People can take on an initial seven-day challenge, then receive a report of results, at which point they set their own goals and challenges. A built-in automated "drink buddy" offers users encouragement to stick to their goals and reminds them to track drinks.
It sends motivating messages such as: "You had a drink-free day yesterday, cool. That's awesome." If users record a high number of drinks within a short period, the drink buddy will send messages such as: "You're over the limit, make sure you don't drive, how about having some water."
DrinkSmart can be downloaded for free from iTunes, and an online version is available at: drinksmart.co.nz
7. Find mates like you'd find a date
Tinder has changed the world of dating - and now an app created by young Kiwis Tyson Bennett and Chris Paulin is using a similar concept to help people find new mates.
The Primate app works by searching for people in your area who are looking for friendship.
Just like Tinder, you swipe right if you are interested in friendship, or swipe left if you aren't.
When two users swipe right on each other, both get notified and can start chatting in a private chat window.
"Our users have a range of interests - our top-five-most-common are: movies, music, travel, food and photography," Paulin says. Some of the more unusual ones included "ghost hunting" and "buying stuff on Trade Me in the middle of the night".
The free app, launched earlier this year, is available globally but most of its 1500 current users are based in New Zealand.
8 Measure the carbon footprint of your power usage
Ever wondered what impact your electricity use is having on climate change?
The Choice! app designed by New Zealand power company Flick Electric - but available to customers of all companies - gives Kiwis information about the carbon impact of their usage in real time.
Through the use of live generation and price data, and alerts, the app encourages people to use electricity when there is less carbon impact, and to cut back on use when non-renewables are high.
"The app also shows if electricity is scarce or abundant and how that impacts on the price at different times of day," Flick chief executive Steve O'Connor says.
Because New Zealand's renewable energy generation is at a rate of around 80 per cent, O'Connor says, some people think we can use as much as we like.
But the power we use from non-renewable sources had a "huge carbon impact."
"It's confronting when you get an alert that tells you there are more than 500 tonnes per hour of CO2 equivalent being emitted from our electricity production," says O'Connor.
9. Shop ethically
A Kiwi social enterprise that singles out businesses for sustainable practices is soon to launch an app that will send ethical shoppers their way.
Following a successful PledgeMe campaign, Wellington-based Conscious Consumers has been developing its Good Spend Counter app that will track the spending of users and reward sustainable businesses with their custom.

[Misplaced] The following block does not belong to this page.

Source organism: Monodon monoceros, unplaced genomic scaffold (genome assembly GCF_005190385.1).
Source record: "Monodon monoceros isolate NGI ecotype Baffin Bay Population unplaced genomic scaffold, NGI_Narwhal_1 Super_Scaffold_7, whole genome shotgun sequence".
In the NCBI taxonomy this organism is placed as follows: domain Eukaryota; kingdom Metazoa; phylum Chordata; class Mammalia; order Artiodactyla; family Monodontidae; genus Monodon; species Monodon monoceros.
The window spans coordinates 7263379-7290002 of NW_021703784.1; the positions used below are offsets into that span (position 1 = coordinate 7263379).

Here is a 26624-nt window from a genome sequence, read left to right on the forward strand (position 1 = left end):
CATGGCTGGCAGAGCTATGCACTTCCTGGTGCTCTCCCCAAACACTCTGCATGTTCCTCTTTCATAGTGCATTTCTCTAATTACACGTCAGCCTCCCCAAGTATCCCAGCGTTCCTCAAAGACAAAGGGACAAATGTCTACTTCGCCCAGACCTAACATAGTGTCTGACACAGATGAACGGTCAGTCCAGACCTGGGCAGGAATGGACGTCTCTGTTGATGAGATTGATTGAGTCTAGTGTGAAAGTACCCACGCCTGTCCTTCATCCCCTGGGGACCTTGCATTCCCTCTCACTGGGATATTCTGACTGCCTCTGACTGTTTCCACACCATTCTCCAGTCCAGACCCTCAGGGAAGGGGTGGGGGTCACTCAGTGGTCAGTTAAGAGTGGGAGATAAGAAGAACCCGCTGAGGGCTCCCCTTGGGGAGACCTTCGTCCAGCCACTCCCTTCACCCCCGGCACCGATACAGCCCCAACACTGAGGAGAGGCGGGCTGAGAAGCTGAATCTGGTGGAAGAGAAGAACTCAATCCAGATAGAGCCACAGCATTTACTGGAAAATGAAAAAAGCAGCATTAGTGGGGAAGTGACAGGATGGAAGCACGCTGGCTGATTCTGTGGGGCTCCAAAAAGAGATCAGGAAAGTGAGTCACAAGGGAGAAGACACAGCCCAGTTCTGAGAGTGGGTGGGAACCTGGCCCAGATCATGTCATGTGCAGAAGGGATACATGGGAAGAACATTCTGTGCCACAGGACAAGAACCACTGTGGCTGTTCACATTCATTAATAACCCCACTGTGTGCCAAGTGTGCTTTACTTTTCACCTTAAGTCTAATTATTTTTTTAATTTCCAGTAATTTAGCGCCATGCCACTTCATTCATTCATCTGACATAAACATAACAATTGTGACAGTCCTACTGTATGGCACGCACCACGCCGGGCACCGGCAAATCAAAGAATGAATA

"We want to make it easy and rewarding for consumers to find businesses that share their values - for example taking action on climate change, paying their workers a living wage or providing vegan or vegetarian options," Conscious Consumers chief executive Ben Gleisner says.
App users will be able to find businesses his group has accredited and learn about positive steps those companies are taking, such as buying large amounts of fair trade produce each year.
They can also register what they care about on their profiles, which can be viewed by stores they shop at, and receive rewards and deals for shopping at the accredited businesses.
The concept has also grabbed the attention of overseas charities, which are keen to see it launched in other countries.
10. Connect your family
Is there a better platform than Facebook for families? A group of Wanaka-based developers have just created it.
Called kin2kin, and already drawing users from more than 50 countries, the free app is designed with modern families in mind. One household can establish a group and add members such as grand-parents, aunts, uncles and cousins to the app, where they can see and comment on the private photos posted by the household.
"The inspiration was actually watching my father trying to have a relationship with my kids," says founder Hamish McGregor.
He noticed his dad was stuck between different technology - email and phone calls - and trying to maintain a relationship with the kids.
"So I thought: imagine if I could share a photo in a private space, and dad could love or comment on that photo, and that would go to the kids and not me," he says.
"Because all other social media - whether it's LinkedIn, Facebook or Instagram, is really prioritised around the author, whereas in a family, I'm just looking to build stronger relationships between other people, not just myself."
McGregor says the app has met strong interest from groups including Alzheimer's New Zealand, the Parenting Place and SeniorNet, a community tech training network for people over 50.